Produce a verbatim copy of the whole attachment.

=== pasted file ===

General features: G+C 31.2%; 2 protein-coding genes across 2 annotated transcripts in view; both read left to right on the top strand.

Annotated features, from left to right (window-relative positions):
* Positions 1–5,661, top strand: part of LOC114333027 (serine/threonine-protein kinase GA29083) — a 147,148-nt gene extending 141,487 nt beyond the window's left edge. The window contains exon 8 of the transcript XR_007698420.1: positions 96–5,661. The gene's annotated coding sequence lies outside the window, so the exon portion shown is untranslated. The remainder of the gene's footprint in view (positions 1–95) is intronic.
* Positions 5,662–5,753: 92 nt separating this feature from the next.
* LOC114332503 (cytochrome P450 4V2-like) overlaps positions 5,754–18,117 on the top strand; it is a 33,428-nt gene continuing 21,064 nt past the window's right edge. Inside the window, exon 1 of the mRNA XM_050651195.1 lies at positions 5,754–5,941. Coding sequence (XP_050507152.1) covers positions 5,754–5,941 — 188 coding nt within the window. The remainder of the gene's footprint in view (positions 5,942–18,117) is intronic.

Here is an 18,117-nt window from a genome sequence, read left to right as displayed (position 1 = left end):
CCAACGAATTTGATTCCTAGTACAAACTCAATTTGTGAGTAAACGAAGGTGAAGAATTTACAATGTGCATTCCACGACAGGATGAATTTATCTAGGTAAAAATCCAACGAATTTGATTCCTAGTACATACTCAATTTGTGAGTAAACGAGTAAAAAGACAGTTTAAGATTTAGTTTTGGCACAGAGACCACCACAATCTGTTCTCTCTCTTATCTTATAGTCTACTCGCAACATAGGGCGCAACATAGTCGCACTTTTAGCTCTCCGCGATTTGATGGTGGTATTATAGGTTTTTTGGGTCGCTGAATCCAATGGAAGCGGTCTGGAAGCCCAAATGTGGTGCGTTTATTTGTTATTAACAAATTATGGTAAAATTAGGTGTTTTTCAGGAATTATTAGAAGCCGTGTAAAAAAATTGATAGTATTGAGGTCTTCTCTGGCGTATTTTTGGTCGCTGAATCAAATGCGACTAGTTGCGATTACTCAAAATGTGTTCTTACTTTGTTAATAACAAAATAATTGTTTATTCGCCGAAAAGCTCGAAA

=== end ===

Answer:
General features: G+C 31.2%; 2 protein-coding genes across 2 annotated transcripts in view; both read left to right on the top strand.

Annotated features, from left to right (window-relative positions):
* Positions 1–5,661, top strand: part of LOC114333027 (serine/threonine-protein kinase GA29083) — a 147,148-nt gene extending 141,487 nt beyond the window's left edge. The window contains exon 8 of the transcript XR_007698420.1: positions 96–5,661. The gene's annotated coding sequence lies outside the window, so the exon portion shown is untranslated. The remainder of the gene's footprint in view (positions 1–95) is intronic.
* Positions 5,662–5,753: 92 nt separating this feature from the next.
* LOC114332503 (cytochrome P450 4V2-like) overlaps positions 5,754–18,117 on the top strand; it is a 33,428-nt gene continuing 21,064 nt past the window's right edge. Inside the window, exon 1 of the mRNA XM_050651195.1 lies at positions 5,754–5,941. Coding sequence (XP_050507152.1) covers positions 5,754–5,941 — 188 coding nt within the window. The remainder of the gene's footprint in view (positions 5,942–18,117) is intronic.

Here is an 18,117-nt window from a genome sequence, read left to right as displayed (position 1 = left end):
CCAACGAATTTGATTCCTAGTACAAACTCAATTTGTGAGTAAACGAAGGTGAAGAATTTACAATGTGCATTCCACGACAGGATGAATTTATCTAGGTAAAAATCCAACGAATTTGATTCCTAGTACATACTCAATTTGTGAGTAAACGAGTAAAAAGACAGTTTAAGATTTAGTTTTGGCACAGAGACCACCACAATCTGTTCTCTCTCTTATCTTATAGTCTACTCGCAACATAGGGCGCAACATAGTCGCACTTTTAGCTCTCCGCGATTTGATGGTGGTATTATAGGTTTTTTGGGTCGCTGAATCCAATGGAAGCGGTCTGGAAGCCCAAATGTGGTGCGTTTATTTGTTATTAACAAATTATGGTAAAATTAGGTGTTTTTCAGGAATTATTAGAAGCCGTGTAAAAAAATTGATAGTATTGAGGTCTTCTCTGGCGTATTTTTGGTCGCTGAATCAAATGCGACTAGTTGCGATTACTCAAAATGTGTTCTTACTTTGTTAATAACAAAATAATTGTTTATTCGCCGAAAAGCTCGAAA